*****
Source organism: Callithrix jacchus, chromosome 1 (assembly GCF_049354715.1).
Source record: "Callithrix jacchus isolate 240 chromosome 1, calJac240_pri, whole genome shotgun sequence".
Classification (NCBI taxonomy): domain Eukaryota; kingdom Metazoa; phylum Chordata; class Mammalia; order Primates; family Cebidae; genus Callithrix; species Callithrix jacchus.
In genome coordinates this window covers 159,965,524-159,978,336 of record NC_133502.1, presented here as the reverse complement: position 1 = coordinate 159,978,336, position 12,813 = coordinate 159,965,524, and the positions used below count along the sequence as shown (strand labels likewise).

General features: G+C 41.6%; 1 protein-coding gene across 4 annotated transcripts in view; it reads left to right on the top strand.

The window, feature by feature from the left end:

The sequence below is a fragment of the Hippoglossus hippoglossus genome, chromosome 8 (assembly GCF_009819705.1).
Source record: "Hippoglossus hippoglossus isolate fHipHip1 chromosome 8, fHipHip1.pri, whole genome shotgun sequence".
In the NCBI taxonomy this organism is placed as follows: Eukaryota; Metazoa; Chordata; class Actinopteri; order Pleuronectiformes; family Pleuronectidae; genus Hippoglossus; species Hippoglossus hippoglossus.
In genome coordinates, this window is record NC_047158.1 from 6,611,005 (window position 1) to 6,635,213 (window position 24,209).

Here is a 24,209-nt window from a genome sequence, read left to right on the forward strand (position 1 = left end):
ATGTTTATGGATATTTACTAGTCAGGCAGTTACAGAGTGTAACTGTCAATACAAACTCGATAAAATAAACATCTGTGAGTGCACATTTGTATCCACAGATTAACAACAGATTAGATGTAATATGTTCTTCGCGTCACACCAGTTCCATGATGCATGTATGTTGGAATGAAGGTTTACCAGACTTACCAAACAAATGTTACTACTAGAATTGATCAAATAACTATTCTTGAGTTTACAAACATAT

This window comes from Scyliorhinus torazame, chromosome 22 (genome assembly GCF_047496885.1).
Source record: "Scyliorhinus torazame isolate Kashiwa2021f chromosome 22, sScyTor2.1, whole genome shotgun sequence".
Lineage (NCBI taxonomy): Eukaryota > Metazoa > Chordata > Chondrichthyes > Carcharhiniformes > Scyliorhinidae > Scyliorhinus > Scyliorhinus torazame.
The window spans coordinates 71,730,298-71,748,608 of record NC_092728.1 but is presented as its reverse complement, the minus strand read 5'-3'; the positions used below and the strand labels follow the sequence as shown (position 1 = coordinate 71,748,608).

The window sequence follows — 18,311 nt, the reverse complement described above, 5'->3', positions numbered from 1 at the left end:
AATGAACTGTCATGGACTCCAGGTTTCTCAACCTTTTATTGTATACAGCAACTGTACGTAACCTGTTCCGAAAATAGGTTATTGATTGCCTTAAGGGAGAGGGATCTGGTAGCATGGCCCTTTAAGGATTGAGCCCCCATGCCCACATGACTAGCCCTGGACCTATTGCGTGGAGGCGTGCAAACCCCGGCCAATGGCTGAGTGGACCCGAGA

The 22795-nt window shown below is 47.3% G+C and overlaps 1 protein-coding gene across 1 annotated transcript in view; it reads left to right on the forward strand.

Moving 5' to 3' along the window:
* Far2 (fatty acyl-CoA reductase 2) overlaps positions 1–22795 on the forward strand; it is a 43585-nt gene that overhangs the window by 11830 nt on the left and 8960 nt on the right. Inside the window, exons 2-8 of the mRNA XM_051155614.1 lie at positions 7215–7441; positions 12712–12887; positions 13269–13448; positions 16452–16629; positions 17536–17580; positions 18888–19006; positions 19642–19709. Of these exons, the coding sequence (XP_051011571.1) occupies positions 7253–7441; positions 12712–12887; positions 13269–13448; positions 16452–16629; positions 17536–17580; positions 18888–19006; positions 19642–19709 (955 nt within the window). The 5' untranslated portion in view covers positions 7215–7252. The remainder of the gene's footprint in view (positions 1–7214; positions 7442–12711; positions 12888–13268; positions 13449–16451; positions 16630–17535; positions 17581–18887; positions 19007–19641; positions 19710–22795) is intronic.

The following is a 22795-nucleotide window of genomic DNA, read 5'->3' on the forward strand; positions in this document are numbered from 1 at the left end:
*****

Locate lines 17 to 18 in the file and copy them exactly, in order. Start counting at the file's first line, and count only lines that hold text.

The window sequence follows — 18,311 nt, the reverse complement described above, 5'->3', positions numbered from 1 at the left end:
AATGAACTGTCATGGACTCCAGGTTTCTCAACCTTTTATTGTATACAGCAACTGTACGTAACCTGTTCCGAAAATAGGTTATTGATTGCCTTAAGGGAGAGGGATCTGGTAGCATGGCCCTTTAAGGATTGAGCCCCCATGCCCACATGACTAGCCCTGGACCTATTGCGTGGAGGCGTGCAAACCCCGGCCAATGGCTGAGTGGACCCGAGA